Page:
A Quick Investigation into the Aerodynamic Drag on Fly Balls at Coors

Last year there were a lot of self-proclaimed nerds and geeks in the game threads and discussions often went off-topic.  Once a discussion I was part of even went to helping a younger Rowbot with his/her physics homework!  Well, this post may only interest the geekiest of the bunch, but during one game last year I promised to check into the effect of a phenomenon called the "drag crisis" or "drag bucket"on balls hit at Coors field, and how it affects the trajectory of a fly ball.  The original hypothesis was that this drag crisis or bucket would decrease the Reynolds number of the flow such that drag COEFFICIENT would actually be higher on the ball at Coors than at ballparks at "normal" (closer to sea-level) altitudes, canceling the change in air density on drag. I remembered this recently while reading about baseball aerodynamics for a class I am taking.  I had to do a project on flow stability and since my research deals with spinning bodies I decided to discuss stability of flow over spinning cones, football-shapes, cylinders, and spheres.  Most of this reading and work I did with baseball aerodynamics had to do with the instability of flow over knuckleballs.  If I get enough interest shown in the comments section, I will make a post later in spring training discussing these instabilities, but if you want to know more about it you can always read references [1-3].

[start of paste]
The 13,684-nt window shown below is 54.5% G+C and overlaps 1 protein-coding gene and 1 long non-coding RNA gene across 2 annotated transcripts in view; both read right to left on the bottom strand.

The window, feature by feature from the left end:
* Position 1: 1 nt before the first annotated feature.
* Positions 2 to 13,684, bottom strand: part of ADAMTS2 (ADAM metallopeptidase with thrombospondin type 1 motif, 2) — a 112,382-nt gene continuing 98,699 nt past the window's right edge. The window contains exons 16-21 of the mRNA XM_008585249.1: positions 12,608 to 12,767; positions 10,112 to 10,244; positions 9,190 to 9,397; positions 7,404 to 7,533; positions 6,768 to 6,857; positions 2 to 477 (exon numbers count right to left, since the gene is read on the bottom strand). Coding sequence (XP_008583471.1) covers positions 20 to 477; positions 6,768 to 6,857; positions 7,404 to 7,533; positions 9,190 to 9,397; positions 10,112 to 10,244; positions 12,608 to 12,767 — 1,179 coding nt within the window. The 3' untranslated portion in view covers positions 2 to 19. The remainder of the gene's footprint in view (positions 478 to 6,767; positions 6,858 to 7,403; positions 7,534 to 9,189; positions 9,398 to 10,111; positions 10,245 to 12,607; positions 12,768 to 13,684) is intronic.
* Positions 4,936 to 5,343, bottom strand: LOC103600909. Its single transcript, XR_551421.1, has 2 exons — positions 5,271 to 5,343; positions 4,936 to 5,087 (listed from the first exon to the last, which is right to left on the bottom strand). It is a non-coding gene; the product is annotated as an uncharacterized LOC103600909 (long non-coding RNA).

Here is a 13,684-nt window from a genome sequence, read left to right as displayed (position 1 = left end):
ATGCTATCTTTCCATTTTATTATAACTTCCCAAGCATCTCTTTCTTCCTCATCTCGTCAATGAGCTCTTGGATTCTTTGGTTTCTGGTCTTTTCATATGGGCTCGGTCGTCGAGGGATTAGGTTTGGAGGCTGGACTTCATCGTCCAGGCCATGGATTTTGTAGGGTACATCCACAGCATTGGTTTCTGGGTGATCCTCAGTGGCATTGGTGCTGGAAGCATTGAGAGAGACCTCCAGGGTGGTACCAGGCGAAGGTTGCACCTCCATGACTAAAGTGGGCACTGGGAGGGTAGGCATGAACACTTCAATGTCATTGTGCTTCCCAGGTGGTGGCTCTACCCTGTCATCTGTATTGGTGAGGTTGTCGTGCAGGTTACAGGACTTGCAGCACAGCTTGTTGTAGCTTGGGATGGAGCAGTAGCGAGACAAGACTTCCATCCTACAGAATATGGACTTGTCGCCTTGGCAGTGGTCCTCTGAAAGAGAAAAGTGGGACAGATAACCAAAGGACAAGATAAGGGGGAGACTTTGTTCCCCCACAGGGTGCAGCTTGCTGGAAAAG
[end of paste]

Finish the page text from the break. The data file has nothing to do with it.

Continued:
If I haven't scared you away yet, join after the jump to really get your nerd on.